In March, the BCB started reducing the historically large monetary stimulus that was adopted to tackle the economic effects of the pandemic (Figure 1). At that meeting, the Bank signaled that another 75bps rate hike of the same magnitude will most likely happen in the May meeting. And more recently, in mid-April, BCB president Roberto Campos Neto reaffirmed that “unless something extraordinary happens, the BCB does not see anything different than 0.75ppts [for the May meeting]”.
Two issues have the potential of shifting the BCB stance: inflation (actual and expected), and the fiscal strategy. Inflation has continued to increase. In H1 April it reached 6.17% and it will probably be around 6.8% by the end of April. Indeed, headline inflation will probably continue increasing through July-August. That said, this trajectory is already part of the BCB's headline scenario. For its part, inflation expectations have increased marginally in the past weeks, but only to approach the BCB estimates. The fiscal situation has been much noisier on the back of the health crisis, with some issues about the 2021 budget still unresolved. However, in the last days of April optimism about progress on the administrative and tax reforms, which are a pre-requisite to long-term fiscal consolidation, was renewed.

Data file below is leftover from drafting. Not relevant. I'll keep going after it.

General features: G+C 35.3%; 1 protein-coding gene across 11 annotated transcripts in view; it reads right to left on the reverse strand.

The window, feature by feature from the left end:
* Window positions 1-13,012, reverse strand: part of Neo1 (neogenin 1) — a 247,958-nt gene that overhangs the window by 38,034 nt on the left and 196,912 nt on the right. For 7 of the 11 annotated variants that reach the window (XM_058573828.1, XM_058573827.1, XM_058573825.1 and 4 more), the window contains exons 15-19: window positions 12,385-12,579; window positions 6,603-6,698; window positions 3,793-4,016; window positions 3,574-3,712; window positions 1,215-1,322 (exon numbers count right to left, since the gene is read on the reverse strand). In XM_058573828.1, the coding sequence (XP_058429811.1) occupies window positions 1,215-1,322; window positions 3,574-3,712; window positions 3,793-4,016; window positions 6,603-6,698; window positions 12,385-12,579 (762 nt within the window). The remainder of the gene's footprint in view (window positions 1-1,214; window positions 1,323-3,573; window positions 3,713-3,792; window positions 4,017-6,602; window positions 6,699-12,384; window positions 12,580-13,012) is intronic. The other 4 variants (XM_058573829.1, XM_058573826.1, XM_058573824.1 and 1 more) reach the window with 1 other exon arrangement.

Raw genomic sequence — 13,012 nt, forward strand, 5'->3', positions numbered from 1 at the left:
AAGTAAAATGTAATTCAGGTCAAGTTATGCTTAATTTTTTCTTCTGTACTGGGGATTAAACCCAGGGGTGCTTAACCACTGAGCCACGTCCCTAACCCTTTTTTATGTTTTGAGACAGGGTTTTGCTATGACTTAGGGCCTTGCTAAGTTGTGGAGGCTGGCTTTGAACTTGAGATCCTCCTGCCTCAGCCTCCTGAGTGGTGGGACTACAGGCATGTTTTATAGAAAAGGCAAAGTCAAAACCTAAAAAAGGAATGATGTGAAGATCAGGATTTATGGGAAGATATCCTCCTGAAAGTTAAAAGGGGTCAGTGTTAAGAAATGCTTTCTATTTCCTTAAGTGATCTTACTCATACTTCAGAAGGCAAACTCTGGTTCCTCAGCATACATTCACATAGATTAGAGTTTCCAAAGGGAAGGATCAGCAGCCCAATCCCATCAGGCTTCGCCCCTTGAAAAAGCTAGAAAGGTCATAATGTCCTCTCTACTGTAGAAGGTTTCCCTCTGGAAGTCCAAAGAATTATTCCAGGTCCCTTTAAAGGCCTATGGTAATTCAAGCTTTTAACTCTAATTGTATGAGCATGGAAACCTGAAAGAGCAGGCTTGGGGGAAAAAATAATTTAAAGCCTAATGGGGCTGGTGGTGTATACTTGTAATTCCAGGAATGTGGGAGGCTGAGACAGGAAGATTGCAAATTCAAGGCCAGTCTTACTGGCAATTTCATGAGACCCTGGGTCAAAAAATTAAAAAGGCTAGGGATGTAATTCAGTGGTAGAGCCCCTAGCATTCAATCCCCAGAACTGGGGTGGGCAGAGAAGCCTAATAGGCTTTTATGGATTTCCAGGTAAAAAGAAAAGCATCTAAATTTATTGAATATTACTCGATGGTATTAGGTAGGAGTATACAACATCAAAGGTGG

In this light, we don’t believe either the inflation or the fiscal issues merit a change in the BCB stance for the May 5 meeting. Looking ahead, we expect the tightening cycle to continue in the June, August, and September meetings, but with smaller adjustments of 50bps. We then expect the Bank to pause the tightening in the October and December meetings, supported by an inflation slowdown from September. The main risk to our 5.0% end-of-year view for the policy rate is to the upside if higher commodity prices prevent a decline in inflation or the fiscal outlook deteriorates again.